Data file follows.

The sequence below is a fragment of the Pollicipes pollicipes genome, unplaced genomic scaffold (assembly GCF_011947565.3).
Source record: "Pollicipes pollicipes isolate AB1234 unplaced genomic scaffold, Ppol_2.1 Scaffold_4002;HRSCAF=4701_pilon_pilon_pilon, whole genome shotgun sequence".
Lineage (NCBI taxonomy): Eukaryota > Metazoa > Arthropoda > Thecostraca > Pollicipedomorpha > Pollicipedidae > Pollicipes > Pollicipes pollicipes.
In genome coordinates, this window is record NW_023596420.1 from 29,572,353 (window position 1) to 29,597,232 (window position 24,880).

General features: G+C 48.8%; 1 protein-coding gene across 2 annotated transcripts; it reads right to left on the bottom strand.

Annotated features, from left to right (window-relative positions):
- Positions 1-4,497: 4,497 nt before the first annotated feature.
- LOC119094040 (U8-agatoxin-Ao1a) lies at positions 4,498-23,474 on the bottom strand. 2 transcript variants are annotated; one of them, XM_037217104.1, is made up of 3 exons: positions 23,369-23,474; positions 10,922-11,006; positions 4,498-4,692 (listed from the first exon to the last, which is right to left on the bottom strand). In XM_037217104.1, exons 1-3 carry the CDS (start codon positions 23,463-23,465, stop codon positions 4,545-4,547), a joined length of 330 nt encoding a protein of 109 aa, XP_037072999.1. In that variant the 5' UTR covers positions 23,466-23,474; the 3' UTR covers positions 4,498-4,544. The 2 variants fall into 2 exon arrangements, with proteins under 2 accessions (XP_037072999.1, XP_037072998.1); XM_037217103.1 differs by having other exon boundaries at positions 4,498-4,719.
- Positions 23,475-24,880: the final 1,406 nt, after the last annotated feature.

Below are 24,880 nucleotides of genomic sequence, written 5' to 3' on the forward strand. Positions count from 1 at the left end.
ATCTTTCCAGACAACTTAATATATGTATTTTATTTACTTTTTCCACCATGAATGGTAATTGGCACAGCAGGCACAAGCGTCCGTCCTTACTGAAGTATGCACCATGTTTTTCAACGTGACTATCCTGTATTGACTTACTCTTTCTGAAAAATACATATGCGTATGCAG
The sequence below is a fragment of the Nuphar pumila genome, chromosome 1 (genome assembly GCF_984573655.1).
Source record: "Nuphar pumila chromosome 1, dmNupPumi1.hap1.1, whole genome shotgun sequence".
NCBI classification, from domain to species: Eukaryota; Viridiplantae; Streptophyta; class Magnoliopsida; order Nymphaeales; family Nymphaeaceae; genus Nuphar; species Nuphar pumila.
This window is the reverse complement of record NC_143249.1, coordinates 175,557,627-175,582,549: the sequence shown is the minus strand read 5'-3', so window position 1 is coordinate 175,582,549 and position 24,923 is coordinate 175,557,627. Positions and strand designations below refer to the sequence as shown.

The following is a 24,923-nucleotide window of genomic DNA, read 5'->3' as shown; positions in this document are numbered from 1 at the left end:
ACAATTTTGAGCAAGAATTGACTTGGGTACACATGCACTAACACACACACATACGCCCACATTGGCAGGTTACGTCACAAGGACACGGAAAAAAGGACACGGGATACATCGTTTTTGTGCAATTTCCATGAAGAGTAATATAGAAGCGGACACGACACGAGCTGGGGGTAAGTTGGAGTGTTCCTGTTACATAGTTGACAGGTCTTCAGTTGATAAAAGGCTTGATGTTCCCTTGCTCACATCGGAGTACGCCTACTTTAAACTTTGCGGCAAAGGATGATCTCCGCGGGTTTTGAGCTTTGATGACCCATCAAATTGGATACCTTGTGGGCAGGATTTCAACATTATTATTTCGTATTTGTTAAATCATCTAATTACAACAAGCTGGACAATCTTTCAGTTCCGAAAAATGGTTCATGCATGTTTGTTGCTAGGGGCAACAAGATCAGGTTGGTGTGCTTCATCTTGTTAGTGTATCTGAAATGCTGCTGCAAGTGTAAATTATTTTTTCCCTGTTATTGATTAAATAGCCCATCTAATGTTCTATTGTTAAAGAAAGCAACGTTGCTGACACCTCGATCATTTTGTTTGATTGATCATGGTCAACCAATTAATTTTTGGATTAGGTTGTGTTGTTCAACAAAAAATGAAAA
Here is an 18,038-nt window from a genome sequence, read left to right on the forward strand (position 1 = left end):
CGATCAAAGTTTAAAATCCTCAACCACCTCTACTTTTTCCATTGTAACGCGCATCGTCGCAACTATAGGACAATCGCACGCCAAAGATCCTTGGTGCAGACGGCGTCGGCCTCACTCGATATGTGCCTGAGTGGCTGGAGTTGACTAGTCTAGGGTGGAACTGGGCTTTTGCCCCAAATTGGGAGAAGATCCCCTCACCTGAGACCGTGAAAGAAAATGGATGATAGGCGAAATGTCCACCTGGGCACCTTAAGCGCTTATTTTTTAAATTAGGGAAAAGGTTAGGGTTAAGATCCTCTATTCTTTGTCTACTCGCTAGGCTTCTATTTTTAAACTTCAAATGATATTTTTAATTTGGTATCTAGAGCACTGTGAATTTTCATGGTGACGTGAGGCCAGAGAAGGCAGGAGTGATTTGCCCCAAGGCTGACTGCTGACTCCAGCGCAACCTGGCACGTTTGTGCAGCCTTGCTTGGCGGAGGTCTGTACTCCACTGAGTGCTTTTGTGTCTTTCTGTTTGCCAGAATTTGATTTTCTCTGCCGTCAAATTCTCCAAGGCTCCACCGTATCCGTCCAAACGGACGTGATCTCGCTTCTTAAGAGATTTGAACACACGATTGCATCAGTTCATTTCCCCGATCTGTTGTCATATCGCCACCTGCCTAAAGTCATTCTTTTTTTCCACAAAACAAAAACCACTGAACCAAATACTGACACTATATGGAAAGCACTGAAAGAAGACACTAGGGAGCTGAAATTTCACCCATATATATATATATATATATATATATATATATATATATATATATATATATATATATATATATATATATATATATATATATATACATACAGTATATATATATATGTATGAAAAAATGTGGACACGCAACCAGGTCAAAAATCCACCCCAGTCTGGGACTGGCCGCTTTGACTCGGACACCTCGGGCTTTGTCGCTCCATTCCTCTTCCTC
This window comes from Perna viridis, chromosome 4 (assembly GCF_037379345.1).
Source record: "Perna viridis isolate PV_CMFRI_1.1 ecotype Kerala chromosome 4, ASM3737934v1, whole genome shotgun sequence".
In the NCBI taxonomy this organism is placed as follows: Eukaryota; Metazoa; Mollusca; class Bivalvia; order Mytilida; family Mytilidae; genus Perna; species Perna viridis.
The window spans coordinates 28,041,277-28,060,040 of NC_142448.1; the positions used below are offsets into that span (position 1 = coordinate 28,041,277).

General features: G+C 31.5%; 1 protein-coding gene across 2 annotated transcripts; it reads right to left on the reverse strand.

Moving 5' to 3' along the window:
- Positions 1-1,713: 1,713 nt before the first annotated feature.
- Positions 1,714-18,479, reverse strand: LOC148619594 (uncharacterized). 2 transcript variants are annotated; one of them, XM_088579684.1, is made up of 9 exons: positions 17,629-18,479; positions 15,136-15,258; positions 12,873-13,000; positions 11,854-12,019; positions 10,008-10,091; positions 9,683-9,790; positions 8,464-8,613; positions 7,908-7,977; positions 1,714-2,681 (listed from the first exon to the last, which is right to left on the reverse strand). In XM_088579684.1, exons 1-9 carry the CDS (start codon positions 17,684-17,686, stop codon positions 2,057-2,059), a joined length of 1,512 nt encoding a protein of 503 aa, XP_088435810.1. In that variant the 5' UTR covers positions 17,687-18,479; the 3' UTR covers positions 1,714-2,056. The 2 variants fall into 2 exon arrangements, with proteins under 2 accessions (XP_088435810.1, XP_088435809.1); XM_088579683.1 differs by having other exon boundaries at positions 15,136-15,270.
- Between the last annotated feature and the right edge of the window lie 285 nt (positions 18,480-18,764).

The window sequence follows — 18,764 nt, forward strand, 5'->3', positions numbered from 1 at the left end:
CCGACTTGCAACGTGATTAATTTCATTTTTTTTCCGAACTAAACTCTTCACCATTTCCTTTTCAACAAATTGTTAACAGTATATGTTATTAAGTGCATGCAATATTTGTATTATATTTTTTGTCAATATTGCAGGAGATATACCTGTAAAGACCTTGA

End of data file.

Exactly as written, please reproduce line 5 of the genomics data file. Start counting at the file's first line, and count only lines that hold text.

General features: G+C 48.8%; 1 protein-coding gene across 2 annotated transcripts; it reads right to left on the bottom strand.